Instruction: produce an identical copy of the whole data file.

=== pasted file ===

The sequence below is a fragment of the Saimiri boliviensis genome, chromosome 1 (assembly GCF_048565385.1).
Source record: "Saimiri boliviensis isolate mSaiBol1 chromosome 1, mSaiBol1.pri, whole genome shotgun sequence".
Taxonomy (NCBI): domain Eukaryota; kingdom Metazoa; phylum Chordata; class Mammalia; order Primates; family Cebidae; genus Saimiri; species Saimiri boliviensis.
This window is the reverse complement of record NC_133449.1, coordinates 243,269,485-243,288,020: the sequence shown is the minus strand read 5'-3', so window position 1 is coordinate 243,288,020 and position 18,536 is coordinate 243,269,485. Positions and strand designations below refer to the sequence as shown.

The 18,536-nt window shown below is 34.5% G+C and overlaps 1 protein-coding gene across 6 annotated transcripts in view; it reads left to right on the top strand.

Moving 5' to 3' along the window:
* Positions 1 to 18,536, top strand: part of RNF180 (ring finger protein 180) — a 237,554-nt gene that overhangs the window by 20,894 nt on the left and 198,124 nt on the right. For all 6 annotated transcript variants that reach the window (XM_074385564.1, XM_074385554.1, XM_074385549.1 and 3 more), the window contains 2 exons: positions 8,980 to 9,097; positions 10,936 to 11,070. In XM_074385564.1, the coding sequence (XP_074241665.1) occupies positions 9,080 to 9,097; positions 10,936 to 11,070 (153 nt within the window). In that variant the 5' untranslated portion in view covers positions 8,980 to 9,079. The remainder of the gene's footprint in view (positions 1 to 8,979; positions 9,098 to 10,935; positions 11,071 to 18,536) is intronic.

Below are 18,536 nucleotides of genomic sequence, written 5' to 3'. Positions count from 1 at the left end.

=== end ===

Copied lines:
The sequence below is a fragment of the Saimiri boliviensis genome, chromosome 1 (assembly GCF_048565385.1).
Source record: "Saimiri boliviensis isolate mSaiBol1 chromosome 1, mSaiBol1.pri, whole genome shotgun sequence".
Taxonomy (NCBI): domain Eukaryota; kingdom Metazoa; phylum Chordata; class Mammalia; order Primates; family Cebidae; genus Saimiri; species Saimiri boliviensis.
This window is the reverse complement of record NC_133449.1, coordinates 243,269,485-243,288,020: the sequence shown is the minus strand read 5'-3', so window position 1 is coordinate 243,288,020 and position 18,536 is coordinate 243,269,485. Positions and strand designations below refer to the sequence as shown.

The 18,536-nt window shown below is 34.5% G+C and overlaps 1 protein-coding gene across 6 annotated transcripts in view; it reads left to right on the top strand.

Moving 5' to 3' along the window:
* Positions 1 to 18,536, top strand: part of RNF180 (ring finger protein 180) — a 237,554-nt gene that overhangs the window by 20,894 nt on the left and 198,124 nt on the right. For all 6 annotated transcript variants that reach the window (XM_074385564.1, XM_074385554.1, XM_074385549.1 and 3 more), the window contains 2 exons: positions 8,980 to 9,097; positions 10,936 to 11,070. In XM_074385564.1, the coding sequence (XP_074241665.1) occupies positions 9,080 to 9,097; positions 10,936 to 11,070 (153 nt within the window). In that variant the 5' untranslated portion in view covers positions 8,980 to 9,079. The remainder of the gene's footprint in view (positions 1 to 8,979; positions 9,098 to 10,935; positions 11,071 to 18,536) is intronic.

Below are 18,536 nucleotides of genomic sequence, written 5' to 3'. Positions count from 1 at the left end.